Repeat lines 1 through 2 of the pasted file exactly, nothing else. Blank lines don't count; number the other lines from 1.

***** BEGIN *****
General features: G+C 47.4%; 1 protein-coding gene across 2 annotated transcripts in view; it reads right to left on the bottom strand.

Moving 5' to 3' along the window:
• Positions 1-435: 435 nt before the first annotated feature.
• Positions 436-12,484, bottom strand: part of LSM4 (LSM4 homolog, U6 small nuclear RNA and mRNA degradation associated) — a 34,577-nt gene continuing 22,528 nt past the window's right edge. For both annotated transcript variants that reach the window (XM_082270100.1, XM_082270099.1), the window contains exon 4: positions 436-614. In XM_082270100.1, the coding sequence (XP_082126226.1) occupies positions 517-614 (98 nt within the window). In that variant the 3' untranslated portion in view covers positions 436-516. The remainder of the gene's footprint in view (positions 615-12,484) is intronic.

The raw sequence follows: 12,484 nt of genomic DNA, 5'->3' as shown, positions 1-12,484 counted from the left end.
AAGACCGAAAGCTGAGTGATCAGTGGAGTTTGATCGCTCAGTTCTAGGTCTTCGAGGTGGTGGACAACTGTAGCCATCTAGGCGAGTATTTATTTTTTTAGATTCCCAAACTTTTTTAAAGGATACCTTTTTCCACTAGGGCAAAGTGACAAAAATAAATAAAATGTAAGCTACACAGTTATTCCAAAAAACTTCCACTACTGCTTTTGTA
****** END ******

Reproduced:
General features: G+C 47.4%; 1 protein-coding gene across 2 annotated transcripts in view; it reads right to left on the bottom strand.

Moving 5' to 3' along the window: